C liquid cooling has been around since 2010. But recently, it’s seen a surge of popularity. The new age of PC liquid cooling has more to do with the type of people getting into PC building, rather than any major technological breakthroughs. 

Liquid cooling is the process of converting thermal energy from a solid to a liquid for the purpose of removing heat from an object or system. Liquid cooled computers are becoming increasingly more popular as they are environmentally friendly and more powerful than air cooled counterparts. 

Air flow can create turbulence that can reduce thermal performance due to increased surface area exposure, so liquid cooler uses less power and produce significantly less noise within the surrounding environment. 

These days, many people are switching to liquid cooling, mainly because it is more efficient and effective than air cooling.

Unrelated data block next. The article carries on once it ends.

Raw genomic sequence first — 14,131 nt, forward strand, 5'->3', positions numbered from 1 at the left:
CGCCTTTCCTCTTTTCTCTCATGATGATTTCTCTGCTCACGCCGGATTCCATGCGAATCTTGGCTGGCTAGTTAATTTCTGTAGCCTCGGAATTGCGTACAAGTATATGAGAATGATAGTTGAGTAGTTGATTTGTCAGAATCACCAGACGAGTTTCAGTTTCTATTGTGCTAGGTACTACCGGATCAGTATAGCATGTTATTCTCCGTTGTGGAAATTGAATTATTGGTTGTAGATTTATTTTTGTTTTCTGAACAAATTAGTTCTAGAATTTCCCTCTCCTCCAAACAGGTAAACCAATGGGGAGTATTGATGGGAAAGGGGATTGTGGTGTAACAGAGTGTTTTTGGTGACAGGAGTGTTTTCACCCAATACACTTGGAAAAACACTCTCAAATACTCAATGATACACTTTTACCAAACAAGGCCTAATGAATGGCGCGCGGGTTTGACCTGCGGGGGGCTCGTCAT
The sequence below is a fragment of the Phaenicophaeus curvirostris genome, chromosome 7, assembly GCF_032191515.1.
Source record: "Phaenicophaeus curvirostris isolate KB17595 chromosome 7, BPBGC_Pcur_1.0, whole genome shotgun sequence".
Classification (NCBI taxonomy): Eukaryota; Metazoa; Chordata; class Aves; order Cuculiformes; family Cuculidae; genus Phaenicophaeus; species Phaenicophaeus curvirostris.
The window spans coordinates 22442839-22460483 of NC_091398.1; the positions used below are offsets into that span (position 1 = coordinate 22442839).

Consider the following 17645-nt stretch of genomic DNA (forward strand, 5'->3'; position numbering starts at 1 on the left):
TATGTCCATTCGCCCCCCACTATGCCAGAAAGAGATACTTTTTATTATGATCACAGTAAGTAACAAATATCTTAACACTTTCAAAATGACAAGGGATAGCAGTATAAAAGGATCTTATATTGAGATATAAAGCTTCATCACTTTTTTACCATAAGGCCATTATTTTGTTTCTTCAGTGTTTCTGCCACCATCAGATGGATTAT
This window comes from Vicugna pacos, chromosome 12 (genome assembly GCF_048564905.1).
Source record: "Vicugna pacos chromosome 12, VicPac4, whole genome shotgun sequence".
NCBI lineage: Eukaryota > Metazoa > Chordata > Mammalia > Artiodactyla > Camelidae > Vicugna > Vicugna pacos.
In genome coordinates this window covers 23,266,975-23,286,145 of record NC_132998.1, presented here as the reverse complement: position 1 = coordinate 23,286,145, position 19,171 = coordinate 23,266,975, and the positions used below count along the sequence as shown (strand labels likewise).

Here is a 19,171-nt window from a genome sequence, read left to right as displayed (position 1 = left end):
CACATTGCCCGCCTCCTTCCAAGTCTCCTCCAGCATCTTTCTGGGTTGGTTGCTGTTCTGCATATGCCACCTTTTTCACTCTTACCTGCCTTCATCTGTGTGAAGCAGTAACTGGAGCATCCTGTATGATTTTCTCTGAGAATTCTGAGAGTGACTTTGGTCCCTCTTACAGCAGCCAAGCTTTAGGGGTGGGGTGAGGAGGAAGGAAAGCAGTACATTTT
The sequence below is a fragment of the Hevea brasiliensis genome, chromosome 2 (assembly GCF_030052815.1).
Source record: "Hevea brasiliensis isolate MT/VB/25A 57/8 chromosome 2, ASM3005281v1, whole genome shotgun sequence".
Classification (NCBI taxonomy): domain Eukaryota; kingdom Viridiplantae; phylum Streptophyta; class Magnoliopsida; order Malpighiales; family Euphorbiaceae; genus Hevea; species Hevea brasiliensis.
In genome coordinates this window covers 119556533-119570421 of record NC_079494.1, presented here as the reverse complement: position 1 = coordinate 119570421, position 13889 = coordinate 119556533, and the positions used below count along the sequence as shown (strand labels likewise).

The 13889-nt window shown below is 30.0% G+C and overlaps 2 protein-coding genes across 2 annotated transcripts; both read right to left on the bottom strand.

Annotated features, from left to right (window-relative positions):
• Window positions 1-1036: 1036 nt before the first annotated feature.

Liquid cooling can be used for other things as well, such as keeping the chassis cool, which is important for gaming PCs. 

Common Types of PC Liquid Coolers 

Liquid-cooling is a cooling system that uses liquid to transfer heat from one area to another area. It often uses water as the cooling agent, but it can also use other liquids like ethanol or propylene glycol. This type of cooling system is more efficient and effective than other types because the heat does not have to be transferred through an air space. 

A water-cooled computer system is a cooling system that makes use of the natural process of evaporation to cool the computer. This, in turn, removes heat from the CPU and other components. 

Water-cooled computers are more expensive to install, but they can be much easier to maintain. With these units, users do not need to worry about dust accumulating on their components. They also have a lower failure rate than air-cooled units. 

To cool the water in a water-cooled computer system, it needs to be pumped through pipes to absorb heat from the components before returning it back into the reservoir. The rate at which this happens is called “flow rate.”